Iowa hit “peak pig” last month, according to figures just published by the U.S. Department of Agriculture. The state had 23.6 million pigs, an increase of 4 percent from 2017 and the most ever recorded in any state. There are only 9.4 million pigs in North Carolina, the state that ranks second in swine.
The record-setting abundance of pigs comes at a time when industrial pork farms are starting to be hard hit by President Trump’s trade policies. “U.S. pork is currently on three trade retaliation lists that have placed 40% of total exports under punitive tariffs,” National Hog Farmer explained on Monday.
China has imposed two tariffs on American pork — a 25 percent tariff in July was added to a 25 percent tariff already imposed in April — in retaliation for the Trump administration’s tariffs on Chinese products. Mexico, as part of its response to U.S. tariffs on steel and aluminum, put a 10 percent tariff on American pork in June. That tariff was raised to 20 percent in July.
Gov. Reynolds mentioned Mexico and Iowa pork, but not the tariff, in a press release praising USMCA, the revision of NAFTA announced by President Trump on Monday. “Canada and Mexico account for 40% of U.S. pork exports,” the press release noted.
Under the previously existing NAFTA agreement, neither Canada nor Mexico placed any import duties on U.S. pork, and the new agreement simply maintains the status quo. It does not, however, do anything to lift the retaliatory tariff Mexico placed on pork.
According to a study published by the Center for Agricultural and Rural Development (CARD) at Iowa State University last month, the trade disruptions caused by the Trump administration’s 2018 tariffs will cost the state’s pork producers $776 million. “Overall losses in Iowa’s Gross State Product are calculated to be $1 to $2 billion (off of a Gross State Product of $190 billion),” the study’s author found.
Beyond being the state’s second-leading export, trailing only soybeans (which CARD estimates will sustain a loss of $545 million due to trade disruptions), pork has a substantial impact on Iowa’s environment.
In January, the Iowa Policy Project (IPP) reported, “Iowa has more than four times as many large concentrated animal feeding operations (CAFOs) as it did in 2001 and over the last decade has added nearly 500 new or expanded state permitted CAFOs annually — now an estimated 10,000 CAFOs of all sizes.” The vast majority of CAFOs in Iowa raise pigs.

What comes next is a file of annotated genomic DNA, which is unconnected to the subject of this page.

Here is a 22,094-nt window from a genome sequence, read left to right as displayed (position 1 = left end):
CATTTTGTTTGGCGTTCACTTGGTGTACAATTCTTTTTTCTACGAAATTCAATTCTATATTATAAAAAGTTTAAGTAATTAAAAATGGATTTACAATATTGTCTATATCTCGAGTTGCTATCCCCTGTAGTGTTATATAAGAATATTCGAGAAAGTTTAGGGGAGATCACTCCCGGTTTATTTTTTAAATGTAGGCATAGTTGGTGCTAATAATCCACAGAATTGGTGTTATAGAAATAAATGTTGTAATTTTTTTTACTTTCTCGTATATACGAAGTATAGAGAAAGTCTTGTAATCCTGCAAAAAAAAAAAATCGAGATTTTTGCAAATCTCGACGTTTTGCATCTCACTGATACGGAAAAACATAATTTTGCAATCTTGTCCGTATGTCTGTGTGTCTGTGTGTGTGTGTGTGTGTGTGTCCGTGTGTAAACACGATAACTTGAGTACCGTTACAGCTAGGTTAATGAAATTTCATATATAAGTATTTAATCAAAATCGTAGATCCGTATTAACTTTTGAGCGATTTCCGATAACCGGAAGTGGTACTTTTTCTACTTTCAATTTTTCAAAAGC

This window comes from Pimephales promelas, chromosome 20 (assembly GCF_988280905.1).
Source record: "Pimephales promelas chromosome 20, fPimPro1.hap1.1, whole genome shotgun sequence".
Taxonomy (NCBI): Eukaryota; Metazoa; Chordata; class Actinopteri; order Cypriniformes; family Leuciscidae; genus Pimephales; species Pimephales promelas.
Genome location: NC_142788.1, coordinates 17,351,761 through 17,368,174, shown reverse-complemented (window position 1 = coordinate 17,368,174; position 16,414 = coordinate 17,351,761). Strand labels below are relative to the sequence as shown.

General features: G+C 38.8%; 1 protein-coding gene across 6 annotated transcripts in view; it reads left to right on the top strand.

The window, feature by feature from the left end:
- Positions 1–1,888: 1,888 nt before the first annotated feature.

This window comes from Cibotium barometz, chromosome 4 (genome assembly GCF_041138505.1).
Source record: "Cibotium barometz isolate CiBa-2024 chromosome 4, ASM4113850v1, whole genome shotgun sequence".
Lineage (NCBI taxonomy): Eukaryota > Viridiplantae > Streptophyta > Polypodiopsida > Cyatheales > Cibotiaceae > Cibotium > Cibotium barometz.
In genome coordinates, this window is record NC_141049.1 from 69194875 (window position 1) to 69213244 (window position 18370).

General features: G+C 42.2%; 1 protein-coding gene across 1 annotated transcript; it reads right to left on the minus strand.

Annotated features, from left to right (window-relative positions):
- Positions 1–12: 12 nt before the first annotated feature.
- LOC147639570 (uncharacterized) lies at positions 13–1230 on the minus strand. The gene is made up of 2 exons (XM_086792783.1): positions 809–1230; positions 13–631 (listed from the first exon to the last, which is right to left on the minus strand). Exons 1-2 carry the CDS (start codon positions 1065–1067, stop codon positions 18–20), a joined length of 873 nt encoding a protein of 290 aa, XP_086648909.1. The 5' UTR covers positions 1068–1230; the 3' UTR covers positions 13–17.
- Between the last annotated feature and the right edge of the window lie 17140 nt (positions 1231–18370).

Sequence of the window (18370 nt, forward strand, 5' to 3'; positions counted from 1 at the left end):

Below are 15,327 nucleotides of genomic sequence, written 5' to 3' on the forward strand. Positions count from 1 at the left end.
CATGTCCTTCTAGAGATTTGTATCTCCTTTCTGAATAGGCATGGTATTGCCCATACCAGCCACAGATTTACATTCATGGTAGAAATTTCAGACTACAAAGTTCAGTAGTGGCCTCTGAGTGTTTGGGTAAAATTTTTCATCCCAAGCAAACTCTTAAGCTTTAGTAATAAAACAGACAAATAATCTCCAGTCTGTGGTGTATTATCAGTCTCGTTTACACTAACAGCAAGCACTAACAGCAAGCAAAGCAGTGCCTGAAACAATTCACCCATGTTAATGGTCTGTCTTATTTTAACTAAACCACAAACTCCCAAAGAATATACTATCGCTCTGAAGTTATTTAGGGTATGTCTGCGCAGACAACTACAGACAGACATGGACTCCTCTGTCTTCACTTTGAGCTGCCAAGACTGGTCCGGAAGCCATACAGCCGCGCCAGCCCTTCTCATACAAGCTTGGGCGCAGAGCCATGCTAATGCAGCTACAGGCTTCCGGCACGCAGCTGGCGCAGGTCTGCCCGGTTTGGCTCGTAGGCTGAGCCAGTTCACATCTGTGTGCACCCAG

The IPP report listed the environmental problems caused by CAFOs, including “water degradation” due to manure leaks and spills, which “are associated with fish kills, nitrate and ammonia pollution, antibiotics, hormones, bacterial contamination, algae blooms, water quality impairments, closed beaches and are a major contributor to the ‘dead zone’ in the Gulf of Mexico.”
Numerous studies in the last decade also have documented the impact of CAFO air emissions on the health of neighbors, finding significant increases in childhood asthma, adult asthma, airway obstruction, and irritant-linked eye and upper airway symptoms. Other studies have documented negative impacts of CAFO air emissions on mood (more tension, depression, fatigue, confusion and less vigor), other psychosocial measures, and between odor and multiple quality-of-life measures. Several studies now find that property value near animal feeding operations, depending on distance, wind direction and other factors, is depressed 20 to 40 percent.
The Iowa chapter of the Sierra Club describes the state’s regulations on CAFO as “non-existent, lax, or favorable to the CAFO industry.” IPP estimates that 97 percent of requests for CAFO permits in Iowa are approved under current state regulations.